whether science was opposed to the Christian faith. The illustrious
youth replied in the affirmative, like Pietro Pomponazzo a century
after him, and supported his opinion by expressions of Aristotle.[349]
His eloquence was praised by several of his contemporaries; Giovanni
Cavalcanti says expressly that he maintained the honour of eloquence in
Florence. It is more than probable that he wrote political poems.[350]
Leonardo Aretino addressed a treatise on war to him. Among those who
were active at the university we do not find his name; but we find
among its promoters Niccoli, as well as Niccolò da Uzzano, the latter
of whom evinced the interest he took in science by a munificent
bequest for the foundation of a college for fifty scholars, a gift
unfortunately employed for other purposes.

Although the clouds which gathered more and more at the close of the
third decade of the century threatened disturbances and war, a busy
scientific life flourished at Florence. In April 1429, Francesco
Filelfo of Tolentino, persuaded by Palla Strozzi, was appointed teacher
of Greek literature.[351] He had studied for years at Constantinople,
and latterly taught at Bologna. Never, perhaps, had a philologist such
influence on the public, or was able to assemble such a brilliant
circle of listeners, not even Pomponio Seto. However much allowance
we may make for the boasting of a man vain beyond belief, who ranked
himself in serious earnest above Virgil and Cicero because he found
in himself the poet and orator combined, and because Greek and Latin
were alike familiar to him, he yet possessed extraordinary talents.
His versatility was as great as his industry, supported by the most
powerful constitution, which enabled him to continue the usual
fatiguing life of the humanists unharmed to a great age. After having
explained Homer and Thucydides, Cicero and Livy, he gave lectures in
Sta. Maria del Fiore on the Divine Comedy. In the spring of 1431 the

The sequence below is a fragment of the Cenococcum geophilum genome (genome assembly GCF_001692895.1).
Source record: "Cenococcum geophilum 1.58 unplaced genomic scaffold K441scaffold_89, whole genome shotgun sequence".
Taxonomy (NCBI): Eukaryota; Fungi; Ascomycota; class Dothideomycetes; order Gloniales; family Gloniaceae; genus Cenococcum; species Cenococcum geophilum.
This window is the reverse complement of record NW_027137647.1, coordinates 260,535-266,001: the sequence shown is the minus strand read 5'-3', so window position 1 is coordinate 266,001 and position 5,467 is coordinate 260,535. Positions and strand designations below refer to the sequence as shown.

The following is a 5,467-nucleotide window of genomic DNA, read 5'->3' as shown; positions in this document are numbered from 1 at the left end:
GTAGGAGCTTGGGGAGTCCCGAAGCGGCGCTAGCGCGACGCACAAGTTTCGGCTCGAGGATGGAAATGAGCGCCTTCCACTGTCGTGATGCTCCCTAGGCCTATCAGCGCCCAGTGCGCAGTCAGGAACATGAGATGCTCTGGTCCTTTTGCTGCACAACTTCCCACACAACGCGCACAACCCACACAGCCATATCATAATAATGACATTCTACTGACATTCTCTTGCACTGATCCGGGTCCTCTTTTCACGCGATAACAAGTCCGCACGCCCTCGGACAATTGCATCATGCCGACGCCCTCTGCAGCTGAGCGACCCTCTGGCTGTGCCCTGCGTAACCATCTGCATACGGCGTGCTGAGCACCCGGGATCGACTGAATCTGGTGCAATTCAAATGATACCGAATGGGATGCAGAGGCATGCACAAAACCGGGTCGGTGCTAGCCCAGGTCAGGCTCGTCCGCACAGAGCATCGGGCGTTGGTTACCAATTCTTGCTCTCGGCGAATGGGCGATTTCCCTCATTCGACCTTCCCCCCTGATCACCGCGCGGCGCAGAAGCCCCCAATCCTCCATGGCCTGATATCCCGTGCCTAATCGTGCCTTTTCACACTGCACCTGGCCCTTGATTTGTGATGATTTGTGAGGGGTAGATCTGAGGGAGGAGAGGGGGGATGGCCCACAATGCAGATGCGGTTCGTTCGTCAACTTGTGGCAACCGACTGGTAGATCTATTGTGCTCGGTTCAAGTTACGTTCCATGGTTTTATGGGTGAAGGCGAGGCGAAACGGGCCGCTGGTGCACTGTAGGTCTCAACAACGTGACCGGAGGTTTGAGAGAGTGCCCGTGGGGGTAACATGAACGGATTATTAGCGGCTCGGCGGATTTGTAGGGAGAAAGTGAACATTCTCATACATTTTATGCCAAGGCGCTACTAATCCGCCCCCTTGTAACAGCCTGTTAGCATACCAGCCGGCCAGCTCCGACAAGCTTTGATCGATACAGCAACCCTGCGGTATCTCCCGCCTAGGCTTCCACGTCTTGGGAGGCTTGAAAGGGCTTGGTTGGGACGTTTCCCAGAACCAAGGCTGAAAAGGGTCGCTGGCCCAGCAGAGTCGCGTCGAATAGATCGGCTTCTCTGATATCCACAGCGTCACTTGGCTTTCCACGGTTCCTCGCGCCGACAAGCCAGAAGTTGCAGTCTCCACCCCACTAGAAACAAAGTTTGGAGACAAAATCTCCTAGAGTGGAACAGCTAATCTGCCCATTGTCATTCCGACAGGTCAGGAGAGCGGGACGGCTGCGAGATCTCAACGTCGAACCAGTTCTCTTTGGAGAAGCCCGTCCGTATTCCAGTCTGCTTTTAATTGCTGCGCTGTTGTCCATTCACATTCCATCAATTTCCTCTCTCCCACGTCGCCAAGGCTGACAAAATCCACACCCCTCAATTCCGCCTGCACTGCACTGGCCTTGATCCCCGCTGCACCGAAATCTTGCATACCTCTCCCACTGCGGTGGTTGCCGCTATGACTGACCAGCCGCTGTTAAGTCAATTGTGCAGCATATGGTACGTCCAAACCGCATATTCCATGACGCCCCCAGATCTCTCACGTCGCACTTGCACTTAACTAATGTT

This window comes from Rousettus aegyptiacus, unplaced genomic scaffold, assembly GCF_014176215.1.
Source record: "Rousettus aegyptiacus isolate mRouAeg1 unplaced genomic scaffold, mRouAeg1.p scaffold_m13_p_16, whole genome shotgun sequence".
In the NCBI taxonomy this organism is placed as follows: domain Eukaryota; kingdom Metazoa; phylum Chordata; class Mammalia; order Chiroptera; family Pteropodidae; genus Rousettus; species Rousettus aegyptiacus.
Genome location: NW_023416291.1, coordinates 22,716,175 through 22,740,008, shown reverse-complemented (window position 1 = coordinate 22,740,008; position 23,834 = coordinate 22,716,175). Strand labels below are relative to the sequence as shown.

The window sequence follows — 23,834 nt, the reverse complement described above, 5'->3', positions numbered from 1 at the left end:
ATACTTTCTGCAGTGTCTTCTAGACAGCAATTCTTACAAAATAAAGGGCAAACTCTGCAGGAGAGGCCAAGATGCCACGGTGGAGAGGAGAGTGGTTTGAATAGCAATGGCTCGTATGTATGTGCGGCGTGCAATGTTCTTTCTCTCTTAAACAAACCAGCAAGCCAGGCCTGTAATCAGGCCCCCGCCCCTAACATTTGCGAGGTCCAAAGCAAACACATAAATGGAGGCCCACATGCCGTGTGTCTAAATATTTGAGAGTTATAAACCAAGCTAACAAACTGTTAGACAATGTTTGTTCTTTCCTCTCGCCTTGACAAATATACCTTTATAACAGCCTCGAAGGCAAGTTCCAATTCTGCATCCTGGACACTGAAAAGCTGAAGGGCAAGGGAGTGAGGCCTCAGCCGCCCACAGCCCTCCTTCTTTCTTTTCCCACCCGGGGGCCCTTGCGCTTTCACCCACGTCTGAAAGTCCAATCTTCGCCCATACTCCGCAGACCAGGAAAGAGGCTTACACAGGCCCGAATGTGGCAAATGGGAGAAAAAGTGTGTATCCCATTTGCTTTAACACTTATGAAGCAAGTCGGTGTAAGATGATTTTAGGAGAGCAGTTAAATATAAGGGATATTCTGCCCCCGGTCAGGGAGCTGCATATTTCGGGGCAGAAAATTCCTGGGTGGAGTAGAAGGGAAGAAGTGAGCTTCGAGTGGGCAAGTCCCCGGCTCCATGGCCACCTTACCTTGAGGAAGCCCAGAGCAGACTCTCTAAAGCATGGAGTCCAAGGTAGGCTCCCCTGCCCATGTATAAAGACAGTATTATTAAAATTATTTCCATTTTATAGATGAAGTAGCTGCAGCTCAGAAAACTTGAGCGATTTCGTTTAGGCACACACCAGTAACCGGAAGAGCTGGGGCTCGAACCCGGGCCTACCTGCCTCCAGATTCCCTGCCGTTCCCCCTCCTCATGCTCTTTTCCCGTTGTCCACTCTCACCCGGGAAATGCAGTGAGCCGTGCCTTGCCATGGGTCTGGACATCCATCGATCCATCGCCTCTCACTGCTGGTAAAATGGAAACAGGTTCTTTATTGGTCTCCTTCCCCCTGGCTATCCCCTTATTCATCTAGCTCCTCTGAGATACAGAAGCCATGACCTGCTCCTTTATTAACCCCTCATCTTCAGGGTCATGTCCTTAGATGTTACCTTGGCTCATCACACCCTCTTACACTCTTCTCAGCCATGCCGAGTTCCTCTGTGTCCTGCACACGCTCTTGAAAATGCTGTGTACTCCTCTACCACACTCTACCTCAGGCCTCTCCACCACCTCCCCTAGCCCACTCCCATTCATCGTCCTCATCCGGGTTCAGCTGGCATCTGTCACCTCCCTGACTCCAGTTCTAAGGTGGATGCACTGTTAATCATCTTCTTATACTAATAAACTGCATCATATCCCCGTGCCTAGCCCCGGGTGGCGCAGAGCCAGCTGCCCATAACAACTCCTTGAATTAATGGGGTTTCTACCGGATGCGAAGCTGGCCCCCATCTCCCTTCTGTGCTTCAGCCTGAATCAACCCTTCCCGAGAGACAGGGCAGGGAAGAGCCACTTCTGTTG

rights of citizenship were awarded to him. But his sharp tongue and
his vanity, which led him to interfere in the civil factions, made him
numerous enemies. A decree of banishment[352] promulgated against him
in April, 1432, on account of an insult to the Republic of Venice,
was not executed, but he was unable to save himself in the confusion
which led to the fall of the Albizzi. With a degree of self-assertion
which his position outside the political circle did not justify, he
placed himself on the side of the now defeated optimates, with whom
he remained in close connection even in their misfortunes. In his
confident expectation of success he put no limits to his expression
of hatred of the Medici, whom he accused of personal malice and
disloyalty. When Cosimo was imprisoned, Filelfo went so far as to call
upon his enemies in hexameters to prevent future quarrels and bloodshed
by the death of that one man.[353] This would have been sufficient,
even if he had not indulged in bitterness against the friends of the
Medici—Niccoli, Marsuppini, Poggio, the latter of whom was not far
behind his opponent in virulence. When Cosimo returned, Filelfo fled
to Siena, and for years the most undignified strife went on, not only
in books and letters, but even with sharper weapons and criminal
investigations; the effusions of the celebrated scholar himself gave
the saddest proof of his unbridled temper.

Cosimo de’ Medici was inferior to many of his illustrious
fellow-citizens in classical knowledge, but to few in scholarly
interest and vivid appreciation of those tendencies the pursuit of
which imparted to his epoch such great splendour.[354] Trained, even in
his youth, by a skilful father to the business of a great mercantile
house, gifted with rare insight into financial and mercantile affairs,
he and his brother Lorenzo received a thorough education. Lorenzo
rivalled him in respect to scientific interests. Antonio of Todi, a
pupil of Filelfo’s, extols Lorenzo by saying that, though not eloquent,
he always displayed correct understanding and ripe knowledge, which,
besides the example afforded him by excellent parents, he had obtained
through good teachers, by attending to his studies from his youth,
and collecting a number of valuable books in addition to the other